The Clay Project
Greenlab Project Postcarbon
Supervison: Prof. Dr. Zane Berzina
A Colour Palette of Regional Geology
Lusatia (the German name Lausitz approximates to: boggy marsh) is a region in the East of Germany, which is best known as home to the Sorbs, a Western Slavic people, and for its coal resources. What is lesser known, is that there lies one of the largest tertiary clay deposits in Europe.
The Clay Project by Textile and Surface Design graduate Jennifer Maier is an intuitively developed series of trials in ceramic, using the resources and local geology of the Lusatian region. The project arose under the presiding theme of „Postcarbon – Design für a sustainable Lusatia“, posed by the Greenlab initiative of Weißensee School of Art, Berlin: an annual laboratory for interdisciplinary, sustainable, ecological design. They set the aim of bringing sustainable design into this region, and thereby offering new prospects for the industry and future of Lusatia.
Maier set about systematically researching the material properties of different clays from the area, and simultaneously found that her trials reflect the colours and textures of the landscape. The visible result of the project is a colour palette of the region in ceramic materials.
Clay occurs when stones are weathered over millennia. In this process, geology, landscape and climate play a significant role. The Lusatian region is one of the largest waterlogged landscapes in Germany. There where water is ever-present, for example in swamps or marshes, the clay is washed and purified naturally. Thus here occurs particularly white, pure clay.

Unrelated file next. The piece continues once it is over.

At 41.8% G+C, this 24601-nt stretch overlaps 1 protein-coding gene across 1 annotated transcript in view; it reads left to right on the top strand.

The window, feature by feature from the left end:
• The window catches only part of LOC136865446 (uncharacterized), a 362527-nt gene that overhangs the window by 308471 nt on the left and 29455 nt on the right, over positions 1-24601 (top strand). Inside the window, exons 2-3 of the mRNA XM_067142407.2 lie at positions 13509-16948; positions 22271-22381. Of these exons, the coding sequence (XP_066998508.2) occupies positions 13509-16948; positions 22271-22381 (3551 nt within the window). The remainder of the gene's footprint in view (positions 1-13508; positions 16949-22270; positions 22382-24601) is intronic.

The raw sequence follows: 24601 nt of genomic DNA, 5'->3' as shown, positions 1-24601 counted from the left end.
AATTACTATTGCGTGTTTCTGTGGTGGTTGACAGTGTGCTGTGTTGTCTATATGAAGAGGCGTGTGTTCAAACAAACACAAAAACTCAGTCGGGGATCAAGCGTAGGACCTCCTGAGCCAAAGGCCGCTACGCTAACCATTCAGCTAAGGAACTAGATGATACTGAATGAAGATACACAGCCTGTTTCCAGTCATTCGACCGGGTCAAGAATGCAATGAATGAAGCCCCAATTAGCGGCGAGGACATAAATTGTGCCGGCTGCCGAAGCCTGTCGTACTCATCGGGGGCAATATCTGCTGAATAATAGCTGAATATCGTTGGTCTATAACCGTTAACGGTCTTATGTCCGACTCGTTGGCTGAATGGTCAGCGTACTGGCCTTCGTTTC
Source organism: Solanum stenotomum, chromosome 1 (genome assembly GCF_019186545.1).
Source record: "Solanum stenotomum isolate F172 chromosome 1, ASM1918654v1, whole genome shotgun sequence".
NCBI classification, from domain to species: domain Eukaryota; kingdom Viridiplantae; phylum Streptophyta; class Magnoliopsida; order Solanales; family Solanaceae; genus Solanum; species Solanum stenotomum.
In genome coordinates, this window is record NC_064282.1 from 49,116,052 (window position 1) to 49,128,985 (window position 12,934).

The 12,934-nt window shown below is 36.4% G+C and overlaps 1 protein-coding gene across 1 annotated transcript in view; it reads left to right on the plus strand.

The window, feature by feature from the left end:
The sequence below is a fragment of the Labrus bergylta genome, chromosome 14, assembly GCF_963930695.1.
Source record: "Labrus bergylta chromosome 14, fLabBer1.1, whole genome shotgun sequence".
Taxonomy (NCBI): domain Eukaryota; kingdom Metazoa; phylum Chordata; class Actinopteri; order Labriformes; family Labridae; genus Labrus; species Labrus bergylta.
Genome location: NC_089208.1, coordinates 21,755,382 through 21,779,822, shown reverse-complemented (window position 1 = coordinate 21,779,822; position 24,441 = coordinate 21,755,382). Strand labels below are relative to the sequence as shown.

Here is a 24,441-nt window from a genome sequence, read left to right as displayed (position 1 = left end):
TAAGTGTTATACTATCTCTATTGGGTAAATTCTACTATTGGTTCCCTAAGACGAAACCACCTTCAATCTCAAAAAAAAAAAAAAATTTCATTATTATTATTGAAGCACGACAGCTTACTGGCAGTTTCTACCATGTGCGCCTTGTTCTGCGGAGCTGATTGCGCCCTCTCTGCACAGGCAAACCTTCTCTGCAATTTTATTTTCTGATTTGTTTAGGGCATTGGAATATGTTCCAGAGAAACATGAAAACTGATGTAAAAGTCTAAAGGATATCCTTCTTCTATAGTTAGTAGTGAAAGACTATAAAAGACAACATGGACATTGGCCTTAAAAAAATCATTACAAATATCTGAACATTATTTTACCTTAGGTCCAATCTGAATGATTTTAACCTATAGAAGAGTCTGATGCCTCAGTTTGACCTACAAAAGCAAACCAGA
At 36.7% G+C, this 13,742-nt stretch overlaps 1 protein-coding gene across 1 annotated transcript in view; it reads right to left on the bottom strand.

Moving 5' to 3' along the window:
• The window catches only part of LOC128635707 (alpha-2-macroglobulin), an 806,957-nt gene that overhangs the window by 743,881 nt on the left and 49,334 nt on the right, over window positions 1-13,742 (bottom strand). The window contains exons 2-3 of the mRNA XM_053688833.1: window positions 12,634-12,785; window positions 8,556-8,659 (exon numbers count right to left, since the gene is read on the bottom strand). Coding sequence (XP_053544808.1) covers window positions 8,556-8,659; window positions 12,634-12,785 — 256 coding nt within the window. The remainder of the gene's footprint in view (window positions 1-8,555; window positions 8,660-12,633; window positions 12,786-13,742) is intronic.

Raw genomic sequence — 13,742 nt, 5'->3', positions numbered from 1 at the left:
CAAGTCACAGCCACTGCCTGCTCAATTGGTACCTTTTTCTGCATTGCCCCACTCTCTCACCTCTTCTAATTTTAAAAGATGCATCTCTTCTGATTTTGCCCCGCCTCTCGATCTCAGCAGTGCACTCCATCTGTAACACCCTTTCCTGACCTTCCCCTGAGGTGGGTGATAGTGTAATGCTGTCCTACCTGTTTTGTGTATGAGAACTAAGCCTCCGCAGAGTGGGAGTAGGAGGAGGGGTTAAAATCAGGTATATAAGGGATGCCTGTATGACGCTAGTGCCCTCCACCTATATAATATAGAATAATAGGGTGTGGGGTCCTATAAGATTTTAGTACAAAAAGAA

The materials and clays examined came from the clay mine of Stephan Schmidt Meissen GmbH near Karmenz- Wiesa, and they were selected individually over an extended period of time. During extraction it became clear, that different coloured earth was had a different composition. In order to produce clay of a quality which could be worked with, the extracted minerals had to be dried, cleaned and put into a thinning solution. The firing process is the deciding step of the experiment, which reveals the true parameters of the material: how it reacts to heat, changing colour and consistency.
The Clay Project resulted primarily in a series of identically-produced material samples, which demonstrate a broad range of nuances in colour, some of which display varying distortion in form acquired during firing in the kiln. From looking at the material samples, it is evident that mineral composition has a great influence on colour, plasticity, tension, structure and texture. Additionally Maier produced several right-angled minimal bowls, which take the material study into a more purpose-orientated everyday context. As distortions also occur in the bowls, the characteristics of the material determine the end appearance of the object.